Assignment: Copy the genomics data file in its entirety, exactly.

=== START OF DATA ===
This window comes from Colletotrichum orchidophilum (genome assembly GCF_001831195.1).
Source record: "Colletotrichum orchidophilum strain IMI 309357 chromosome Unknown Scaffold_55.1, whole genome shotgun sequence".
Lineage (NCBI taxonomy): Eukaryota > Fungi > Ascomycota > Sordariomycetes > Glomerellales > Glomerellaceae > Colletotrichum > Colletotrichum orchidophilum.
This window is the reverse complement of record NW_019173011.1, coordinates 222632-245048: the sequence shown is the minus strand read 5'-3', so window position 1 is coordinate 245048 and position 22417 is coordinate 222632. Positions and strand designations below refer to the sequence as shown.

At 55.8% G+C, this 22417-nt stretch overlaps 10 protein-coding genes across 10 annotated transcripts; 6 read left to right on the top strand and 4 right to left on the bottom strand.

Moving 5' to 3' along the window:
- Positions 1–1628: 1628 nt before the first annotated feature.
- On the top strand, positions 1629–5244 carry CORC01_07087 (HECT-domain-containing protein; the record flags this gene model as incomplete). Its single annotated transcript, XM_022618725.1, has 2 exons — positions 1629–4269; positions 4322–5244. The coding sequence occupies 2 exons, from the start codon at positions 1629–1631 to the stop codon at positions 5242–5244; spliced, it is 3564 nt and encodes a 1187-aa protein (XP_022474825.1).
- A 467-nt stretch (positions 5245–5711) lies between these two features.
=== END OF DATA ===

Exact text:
This window comes from Colletotrichum orchidophilum (genome assembly GCF_001831195.1).
Source record: "Colletotrichum orchidophilum strain IMI 309357 chromosome Unknown Scaffold_55.1, whole genome shotgun sequence".
Lineage (NCBI taxonomy): Eukaryota > Fungi > Ascomycota > Sordariomycetes > Glomerellales > Glomerellaceae > Colletotrichum > Colletotrichum orchidophilum.
This window is the reverse complement of record NW_019173011.1, coordinates 222632-245048: the sequence shown is the minus strand read 5'-3', so window position 1 is coordinate 245048 and position 22417 is coordinate 222632. Positions and strand designations below refer to the sequence as shown.

At 55.8% G+C, this 22417-nt stretch overlaps 10 protein-coding genes across 10 annotated transcripts; 6 read left to right on the top strand and 4 right to left on the bottom strand.

Moving 5' to 3' along the window:
- Positions 1–1628: 1628 nt before the first annotated feature.
- On the top strand, positions 1629–5244 carry CORC01_07087 (HECT-domain-containing protein; the record flags this gene model as incomplete). Its single annotated transcript, XM_022618725.1, has 2 exons — positions 1629–4269; positions 4322–5244. The coding sequence occupies 2 exons, from the start codon at positions 1629–1631 to the stop codon at positions 5242–5244; spliced, it is 3564 nt and encodes a 1187-aa protein (XP_022474825.1).
- A 467-nt stretch (positions 5245–5711) lies between these two features.